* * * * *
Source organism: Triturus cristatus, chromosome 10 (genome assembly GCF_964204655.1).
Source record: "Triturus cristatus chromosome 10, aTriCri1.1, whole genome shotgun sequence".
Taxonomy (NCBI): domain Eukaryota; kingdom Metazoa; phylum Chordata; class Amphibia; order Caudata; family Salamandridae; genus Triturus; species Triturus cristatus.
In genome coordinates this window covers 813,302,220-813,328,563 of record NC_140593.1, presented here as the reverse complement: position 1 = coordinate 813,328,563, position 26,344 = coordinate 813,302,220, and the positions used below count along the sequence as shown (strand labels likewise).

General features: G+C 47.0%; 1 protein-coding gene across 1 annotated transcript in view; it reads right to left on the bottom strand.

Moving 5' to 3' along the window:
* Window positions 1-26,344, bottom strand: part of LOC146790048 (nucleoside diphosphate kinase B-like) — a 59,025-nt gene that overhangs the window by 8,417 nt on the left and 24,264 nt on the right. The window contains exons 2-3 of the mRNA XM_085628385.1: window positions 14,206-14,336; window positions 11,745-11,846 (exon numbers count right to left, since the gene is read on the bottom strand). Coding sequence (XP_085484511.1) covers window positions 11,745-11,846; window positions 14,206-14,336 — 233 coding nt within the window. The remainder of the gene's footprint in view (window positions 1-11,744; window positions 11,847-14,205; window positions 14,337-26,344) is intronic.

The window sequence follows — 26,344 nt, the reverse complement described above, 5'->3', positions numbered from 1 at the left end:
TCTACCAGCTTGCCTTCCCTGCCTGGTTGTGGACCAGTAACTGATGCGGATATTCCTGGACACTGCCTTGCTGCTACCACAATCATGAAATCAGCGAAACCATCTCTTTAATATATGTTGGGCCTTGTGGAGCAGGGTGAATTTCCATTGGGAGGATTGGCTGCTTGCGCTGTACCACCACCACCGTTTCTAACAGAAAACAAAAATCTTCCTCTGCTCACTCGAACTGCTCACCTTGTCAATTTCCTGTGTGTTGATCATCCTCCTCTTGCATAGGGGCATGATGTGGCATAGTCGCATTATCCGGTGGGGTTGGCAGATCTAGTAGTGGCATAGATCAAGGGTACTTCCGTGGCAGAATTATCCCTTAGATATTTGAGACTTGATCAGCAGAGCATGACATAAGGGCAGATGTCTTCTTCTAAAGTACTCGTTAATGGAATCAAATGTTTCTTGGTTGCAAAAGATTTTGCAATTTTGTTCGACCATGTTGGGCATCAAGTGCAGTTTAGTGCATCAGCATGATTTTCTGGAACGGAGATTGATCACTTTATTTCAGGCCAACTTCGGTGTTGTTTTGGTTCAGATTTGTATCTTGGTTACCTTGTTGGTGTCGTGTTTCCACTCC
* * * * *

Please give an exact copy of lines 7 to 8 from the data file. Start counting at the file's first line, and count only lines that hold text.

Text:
* Window positions 1-26,344, bottom strand: part of LOC146790048 (nucleoside diphosphate kinase B-like) — a 59,025-nt gene that overhangs the window by 8,417 nt on the left and 24,264 nt on the right. The window contains exons 2-3 of the mRNA XM_085628385.1: window positions 14,206-14,336; window positions 11,745-11,846 (exon numbers count right to left, since the gene is read on the bottom strand). Coding sequence (XP_085484511.1) covers window positions 11,745-11,846; window positions 14,206-14,336 — 233 coding nt within the window. The remainder of the gene's footprint in view (window positions 1-11,744; window positions 11,847-14,205; window positions 14,337-26,344) is intronic.

The window sequence follows — 26,344 nt, the reverse complement described above, 5'->3', positions numbered from 1 at the left end: